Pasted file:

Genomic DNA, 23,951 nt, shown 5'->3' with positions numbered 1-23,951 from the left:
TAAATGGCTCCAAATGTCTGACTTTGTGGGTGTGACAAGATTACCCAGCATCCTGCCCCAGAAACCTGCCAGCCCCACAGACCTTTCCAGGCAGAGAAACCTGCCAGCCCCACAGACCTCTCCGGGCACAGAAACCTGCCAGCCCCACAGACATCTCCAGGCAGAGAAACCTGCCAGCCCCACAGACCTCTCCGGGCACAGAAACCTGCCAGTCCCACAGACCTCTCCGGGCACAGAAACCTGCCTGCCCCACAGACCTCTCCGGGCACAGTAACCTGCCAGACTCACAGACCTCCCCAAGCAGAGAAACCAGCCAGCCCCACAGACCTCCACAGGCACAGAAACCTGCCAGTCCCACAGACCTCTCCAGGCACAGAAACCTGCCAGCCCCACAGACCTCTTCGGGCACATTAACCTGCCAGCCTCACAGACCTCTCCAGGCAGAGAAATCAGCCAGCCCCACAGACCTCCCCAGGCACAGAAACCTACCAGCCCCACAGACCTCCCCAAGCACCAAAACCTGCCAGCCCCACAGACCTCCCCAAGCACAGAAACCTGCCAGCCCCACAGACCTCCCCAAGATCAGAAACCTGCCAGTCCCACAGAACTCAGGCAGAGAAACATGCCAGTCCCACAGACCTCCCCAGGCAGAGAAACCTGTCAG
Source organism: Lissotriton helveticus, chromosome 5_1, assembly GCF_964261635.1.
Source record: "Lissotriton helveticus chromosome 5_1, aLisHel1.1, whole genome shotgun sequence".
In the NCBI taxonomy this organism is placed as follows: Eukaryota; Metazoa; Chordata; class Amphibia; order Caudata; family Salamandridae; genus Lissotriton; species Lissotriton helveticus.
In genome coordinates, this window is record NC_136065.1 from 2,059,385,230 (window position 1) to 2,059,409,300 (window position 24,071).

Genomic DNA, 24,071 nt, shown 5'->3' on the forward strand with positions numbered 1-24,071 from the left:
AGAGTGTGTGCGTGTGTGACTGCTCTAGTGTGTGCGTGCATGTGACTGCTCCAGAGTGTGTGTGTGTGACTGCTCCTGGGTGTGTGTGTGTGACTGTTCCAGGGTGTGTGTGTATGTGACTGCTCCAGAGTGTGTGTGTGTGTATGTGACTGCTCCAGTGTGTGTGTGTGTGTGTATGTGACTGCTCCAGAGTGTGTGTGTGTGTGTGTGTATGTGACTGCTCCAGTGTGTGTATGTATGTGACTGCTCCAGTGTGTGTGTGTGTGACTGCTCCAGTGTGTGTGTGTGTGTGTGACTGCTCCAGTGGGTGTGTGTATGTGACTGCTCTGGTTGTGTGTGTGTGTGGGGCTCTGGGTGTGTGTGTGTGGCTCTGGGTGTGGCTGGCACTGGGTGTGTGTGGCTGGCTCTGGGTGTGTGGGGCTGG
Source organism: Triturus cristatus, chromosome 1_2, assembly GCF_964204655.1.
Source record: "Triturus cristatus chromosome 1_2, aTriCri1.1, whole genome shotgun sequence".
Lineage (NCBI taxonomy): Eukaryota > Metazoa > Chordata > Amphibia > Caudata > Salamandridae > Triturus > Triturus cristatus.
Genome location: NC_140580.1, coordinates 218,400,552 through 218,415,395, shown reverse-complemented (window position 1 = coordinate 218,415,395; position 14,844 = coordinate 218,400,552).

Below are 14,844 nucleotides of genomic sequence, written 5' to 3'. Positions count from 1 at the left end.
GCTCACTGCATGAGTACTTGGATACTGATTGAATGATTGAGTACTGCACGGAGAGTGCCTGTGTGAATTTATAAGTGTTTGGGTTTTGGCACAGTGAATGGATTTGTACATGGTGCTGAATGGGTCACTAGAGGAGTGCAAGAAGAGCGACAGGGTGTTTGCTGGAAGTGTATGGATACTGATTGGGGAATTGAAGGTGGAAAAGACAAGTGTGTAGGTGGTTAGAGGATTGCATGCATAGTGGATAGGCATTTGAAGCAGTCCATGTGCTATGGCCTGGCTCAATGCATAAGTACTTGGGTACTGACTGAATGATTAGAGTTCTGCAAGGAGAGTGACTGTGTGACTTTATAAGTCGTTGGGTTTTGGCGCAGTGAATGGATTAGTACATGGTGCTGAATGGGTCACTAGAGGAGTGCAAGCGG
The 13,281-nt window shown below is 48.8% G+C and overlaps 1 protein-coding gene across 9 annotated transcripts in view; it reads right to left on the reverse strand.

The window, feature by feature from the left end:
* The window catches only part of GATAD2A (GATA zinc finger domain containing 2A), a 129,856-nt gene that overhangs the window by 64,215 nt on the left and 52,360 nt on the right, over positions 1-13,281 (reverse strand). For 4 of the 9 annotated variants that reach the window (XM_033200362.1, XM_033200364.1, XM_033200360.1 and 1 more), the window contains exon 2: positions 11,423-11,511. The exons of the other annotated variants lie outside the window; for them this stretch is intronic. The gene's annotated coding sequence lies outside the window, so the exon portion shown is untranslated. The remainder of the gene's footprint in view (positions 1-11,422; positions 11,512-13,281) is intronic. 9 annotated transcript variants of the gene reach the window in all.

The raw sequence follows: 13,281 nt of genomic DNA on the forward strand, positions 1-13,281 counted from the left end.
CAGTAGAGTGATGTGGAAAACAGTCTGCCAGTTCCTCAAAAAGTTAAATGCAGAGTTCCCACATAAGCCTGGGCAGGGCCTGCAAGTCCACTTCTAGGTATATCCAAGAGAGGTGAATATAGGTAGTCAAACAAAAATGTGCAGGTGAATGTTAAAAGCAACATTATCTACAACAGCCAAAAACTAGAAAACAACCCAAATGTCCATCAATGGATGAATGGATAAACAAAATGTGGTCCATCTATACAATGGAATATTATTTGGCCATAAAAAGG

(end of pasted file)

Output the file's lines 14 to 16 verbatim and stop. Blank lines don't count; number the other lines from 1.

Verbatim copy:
GCTCACTGCATGAGTACTTGGATACTGATTGAATGATTGAGTACTGCACGGAGAGTGCCTGTGTGAATTTATAAGTGTTTGGGTTTTGGCACAGTGAATGGATTTGTACATGGTGCTGAATGGGTCACTAGAGGAGTGCAAGAAGAGCGACAGGGTGTTTGCTGGAAGTGTATGGATACTGATTGGGGAATTGAAGGTGGAAAAGACAAGTGTGTAGGTGGTTAGAGGATTGCATGCATAGTGGATAGGCATTTGAAGCAGTCCATGTGCTATGGCCTGGCTCAATGCATAAGTACTTGGGTACTGACTGAATGATTAGAGTTCTGCAAGGAGAGTGACTGTGTGACTTTATAAGTCGTTGGGTTTTGGCGCAGTGAATGGATTAGTACATGGTGCTGAATGGGTCACTAGAGGAGTGCAAGCGG
The 13,281-nt window shown below is 48.8% G+C and overlaps 1 protein-coding gene across 9 annotated transcripts in view; it reads right to left on the reverse strand.

The window, feature by feature from the left end: